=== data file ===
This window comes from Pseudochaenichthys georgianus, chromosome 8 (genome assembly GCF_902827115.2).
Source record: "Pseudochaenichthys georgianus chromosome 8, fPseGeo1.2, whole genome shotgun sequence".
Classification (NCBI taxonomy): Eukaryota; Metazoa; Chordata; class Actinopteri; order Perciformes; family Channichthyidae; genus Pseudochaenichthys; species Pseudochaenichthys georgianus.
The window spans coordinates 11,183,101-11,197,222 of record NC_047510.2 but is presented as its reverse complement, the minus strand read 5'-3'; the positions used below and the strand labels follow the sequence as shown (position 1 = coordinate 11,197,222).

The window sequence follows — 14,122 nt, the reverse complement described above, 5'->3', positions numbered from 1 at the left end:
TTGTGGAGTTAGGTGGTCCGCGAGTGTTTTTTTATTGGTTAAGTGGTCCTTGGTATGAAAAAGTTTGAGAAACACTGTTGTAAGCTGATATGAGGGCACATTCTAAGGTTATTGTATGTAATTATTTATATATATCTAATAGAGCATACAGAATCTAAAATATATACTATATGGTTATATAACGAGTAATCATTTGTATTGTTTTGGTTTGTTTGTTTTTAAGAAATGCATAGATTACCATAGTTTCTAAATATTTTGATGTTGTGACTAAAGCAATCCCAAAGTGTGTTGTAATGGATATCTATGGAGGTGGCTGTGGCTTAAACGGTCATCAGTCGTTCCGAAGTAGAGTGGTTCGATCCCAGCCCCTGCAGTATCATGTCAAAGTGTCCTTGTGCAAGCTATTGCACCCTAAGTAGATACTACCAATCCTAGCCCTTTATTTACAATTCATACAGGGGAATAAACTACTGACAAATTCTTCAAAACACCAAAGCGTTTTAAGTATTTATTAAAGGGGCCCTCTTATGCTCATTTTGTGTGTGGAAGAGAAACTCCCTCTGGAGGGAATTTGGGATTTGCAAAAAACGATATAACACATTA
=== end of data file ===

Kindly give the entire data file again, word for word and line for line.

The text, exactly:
This window comes from Pseudochaenichthys georgianus, chromosome 8 (genome assembly GCF_902827115.2).
Source record: "Pseudochaenichthys georgianus chromosome 8, fPseGeo1.2, whole genome shotgun sequence".
Classification (NCBI taxonomy): Eukaryota; Metazoa; Chordata; class Actinopteri; order Perciformes; family Channichthyidae; genus Pseudochaenichthys; species Pseudochaenichthys georgianus.
The window spans coordinates 11,183,101-11,197,222 of record NC_047510.2 but is presented as its reverse complement, the minus strand read 5'-3'; the positions used below and the strand labels follow the sequence as shown (position 1 = coordinate 11,197,222).

The window sequence follows — 14,122 nt, the reverse complement described above, 5'->3', positions numbered from 1 at the left end:
TTGTGGAGTTAGGTGGTCCGCGAGTGTTTTTTTATTGGTTAAGTGGTCCTTGGTATGAAAAAGTTTGAGAAACACTGTTGTAAGCTGATATGAGGGCACATTCTAAGGTTATTGTATGTAATTATTTATATATATCTAATAGAGCATACAGAATCTAAAATATATACTATATGGTTATATAACGAGTAATCATTTGTATTGTTTTGGTTTGTTTGTTTTTAAGAAATGCATAGATTACCATAGTTTCTAAATATTTTGATGTTGTGACTAAAGCAATCCCAAAGTGTGTTGTAATGGATATCTATGGAGGTGGCTGTGGCTTAAACGGTCATCAGTCGTTCCGAAGTAGAGTGGTTCGATCCCAGCCCCTGCAGTATCATGTCAAAGTGTCCTTGTGCAAGCTATTGCACCCTAAGTAGATACTACCAATCCTAGCCCTTTATTTACAATTCATACAGGGGAATAAACTACTGACAAATTCTTCAAAACACCAAAGCGTTTTAAGTATTTATTAAAGGGGCCCTCTTATGCTCATTTTGTGTGTGGAAGAGAAACTCCCTCTGGAGGGAATTTGGGATTTGCAAAAAACGATATAACACATTA